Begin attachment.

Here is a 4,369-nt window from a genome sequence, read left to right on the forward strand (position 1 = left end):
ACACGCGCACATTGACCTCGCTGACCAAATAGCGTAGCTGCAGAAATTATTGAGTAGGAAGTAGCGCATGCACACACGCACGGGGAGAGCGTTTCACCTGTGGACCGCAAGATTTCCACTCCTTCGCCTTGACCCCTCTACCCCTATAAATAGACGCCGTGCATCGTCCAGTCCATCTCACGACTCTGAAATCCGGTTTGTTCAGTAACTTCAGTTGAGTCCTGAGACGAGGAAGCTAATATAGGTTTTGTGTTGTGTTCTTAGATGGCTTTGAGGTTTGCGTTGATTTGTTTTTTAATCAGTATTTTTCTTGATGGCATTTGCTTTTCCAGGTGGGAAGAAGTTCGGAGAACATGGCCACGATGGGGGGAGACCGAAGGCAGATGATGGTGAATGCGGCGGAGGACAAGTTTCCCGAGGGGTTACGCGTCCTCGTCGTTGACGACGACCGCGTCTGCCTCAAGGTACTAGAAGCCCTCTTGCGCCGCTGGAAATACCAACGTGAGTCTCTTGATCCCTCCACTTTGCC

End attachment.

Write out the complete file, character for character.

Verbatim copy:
Here is a 4,369-nt window from a genome sequence, read left to right on the forward strand (position 1 = left end):
ACACGCGCACATTGACCTCGCTGACCAAATAGCGTAGCTGCAGAAATTATTGAGTAGGAAGTAGCGCATGCACACACGCACGGGGAGAGCGTTTCACCTGTGGACCGCAAGATTTCCACTCCTTCGCCTTGACCCCTCTACCCCTATAAATAGACGCCGTGCATCGTCCAGTCCATCTCACGACTCTGAAATCCGGTTTGTTCAGTAACTTCAGTTGAGTCCTGAGACGAGGAAGCTAATATAGGTTTTGTGTTGTGTTCTTAGATGGCTTTGAGGTTTGCGTTGATTTGTTTTTTAATCAGTATTTTTCTTGATGGCATTTGCTTTTCCAGGTGGGAAGAAGTTCGGAGAACATGGCCACGATGGGGGGAGACCGAAGGCAGATGATGGTGAATGCGGCGGAGGACAAGTTTCCCGAGGGGTTACGCGTCCTCGTCGTTGACGACGACCGCGTCTGCCTCAAGGTACTAGAAGCCCTCTTGCGCCGCTGGAAATACCAACGTGAGTCTCTTGATCCCTCCACTTTGCC